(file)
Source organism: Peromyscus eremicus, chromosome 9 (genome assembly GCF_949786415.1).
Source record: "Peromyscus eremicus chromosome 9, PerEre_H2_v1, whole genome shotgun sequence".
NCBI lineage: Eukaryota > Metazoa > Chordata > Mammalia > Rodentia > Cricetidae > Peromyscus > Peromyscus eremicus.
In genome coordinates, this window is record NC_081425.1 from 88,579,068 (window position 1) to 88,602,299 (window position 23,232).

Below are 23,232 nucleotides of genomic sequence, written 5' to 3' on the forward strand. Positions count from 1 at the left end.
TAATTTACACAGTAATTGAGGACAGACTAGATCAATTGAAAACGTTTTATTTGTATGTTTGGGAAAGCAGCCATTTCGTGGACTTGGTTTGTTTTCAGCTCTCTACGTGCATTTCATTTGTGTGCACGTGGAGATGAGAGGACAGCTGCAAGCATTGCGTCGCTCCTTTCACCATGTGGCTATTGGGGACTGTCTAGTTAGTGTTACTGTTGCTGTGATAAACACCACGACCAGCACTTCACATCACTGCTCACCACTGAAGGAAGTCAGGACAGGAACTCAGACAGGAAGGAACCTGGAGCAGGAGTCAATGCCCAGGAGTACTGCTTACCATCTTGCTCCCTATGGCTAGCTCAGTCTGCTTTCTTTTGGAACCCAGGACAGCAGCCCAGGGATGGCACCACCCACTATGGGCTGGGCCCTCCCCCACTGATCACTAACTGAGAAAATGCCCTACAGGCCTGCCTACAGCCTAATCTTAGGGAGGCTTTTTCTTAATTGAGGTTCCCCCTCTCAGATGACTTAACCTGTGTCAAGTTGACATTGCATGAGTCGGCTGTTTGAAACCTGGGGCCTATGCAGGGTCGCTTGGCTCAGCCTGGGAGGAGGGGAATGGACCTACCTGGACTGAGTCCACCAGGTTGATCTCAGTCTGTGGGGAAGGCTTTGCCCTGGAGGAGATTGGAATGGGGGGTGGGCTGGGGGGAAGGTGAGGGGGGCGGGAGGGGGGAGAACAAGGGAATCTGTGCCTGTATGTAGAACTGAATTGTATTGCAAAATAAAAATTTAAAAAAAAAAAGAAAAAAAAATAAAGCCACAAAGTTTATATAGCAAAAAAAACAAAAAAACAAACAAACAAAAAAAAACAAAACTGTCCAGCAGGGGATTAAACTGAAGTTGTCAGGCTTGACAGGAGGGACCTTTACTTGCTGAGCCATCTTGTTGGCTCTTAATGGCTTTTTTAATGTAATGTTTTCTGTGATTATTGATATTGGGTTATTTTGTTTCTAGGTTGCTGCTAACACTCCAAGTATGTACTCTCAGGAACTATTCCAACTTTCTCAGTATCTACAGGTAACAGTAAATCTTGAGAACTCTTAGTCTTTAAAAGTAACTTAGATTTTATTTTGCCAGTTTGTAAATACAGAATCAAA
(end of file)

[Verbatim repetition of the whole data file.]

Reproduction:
Source organism: Peromyscus eremicus, chromosome 9 (genome assembly GCF_949786415.1).
Source record: "Peromyscus eremicus chromosome 9, PerEre_H2_v1, whole genome shotgun sequence".
NCBI lineage: Eukaryota > Metazoa > Chordata > Mammalia > Rodentia > Cricetidae > Peromyscus > Peromyscus eremicus.
In genome coordinates, this window is record NC_081425.1 from 88,579,068 (window position 1) to 88,602,299 (window position 23,232).

Below are 23,232 nucleotides of genomic sequence, written 5' to 3' on the forward strand. Positions count from 1 at the left end.
TAATTTACACAGTAATTGAGGACAGACTAGATCAATTGAAAACGTTTTATTTGTATGTTTGGGAAAGCAGCCATTTCGTGGACTTGGTTTGTTTTCAGCTCTCTACGTGCATTTCATTTGTGTGCACGTGGAGATGAGAGGACAGCTGCAAGCATTGCGTCGCTCCTTTCACCATGTGGCTATTGGGGACTGTCTAGTTAGTGTTACTGTTGCTGTGATAAACACCACGACCAGCACTTCACATCACTGCTCACCACTGAAGGAAGTCAGGACAGGAACTCAGACAGGAAGGAACCTGGAGCAGGAGTCAATGCCCAGGAGTACTGCTTACCATCTTGCTCCCTATGGCTAGCTCAGTCTGCTTTCTTTTGGAACCCAGGACAGCAGCCCAGGGATGGCACCACCCACTATGGGCTGGGCCCTCCCCCACTGATCACTAACTGAGAAAATGCCCTACAGGCCTGCCTACAGCCTAATCTTAGGGAGGCTTTTTCTTAATTGAGGTTCCCCCTCTCAGATGACTTAACCTGTGTCAAGTTGACATTGCATGAGTCGGCTGTTTGAAACCTGGGGCCTATGCAGGGTCGCTTGGCTCAGCCTGGGAGGAGGGGAATGGACCTACCTGGACTGAGTCCACCAGGTTGATCTCAGTCTGTGGGGAAGGCTTTGCCCTGGAGGAGATTGGAATGGGGGGTGGGCTGGGGGGAAGGTGAGGGGGGCGGGAGGGGGGAGAACAAGGGAATCTGTGCCTGTATGTAGAACTGAATTGTATTGCAAAATAAAAATTTAAAAAAAAAAAGAAAAAAAAATAAAGCCACAAAGTTTATATAGCAAAAAAAACAAAAAAACAAACAAACAAAAAAAAACAAAACTGTCCAGCAGGGGATTAAACTGAAGTTGTCAGGCTTGACAGGAGGGACCTTTACTTGCTGAGCCATCTTGTTGGCTCTTAATGGCTTTTTTAATGTAATGTTTTCTGTGATTATTGATATTGGGTTATTTTGTTTCTAGGTTGCTGCTAACACTCCAAGTATGTACTCTCAGGAACTATTCCAACTTTCTCAGTATCTACAGGTAACAGTAAATCTTGAGAACTCTTAGTCTTTAAAAGTAACTTAGATTTTATTTTGCCAGTTTGTAAATACAGAATCAAA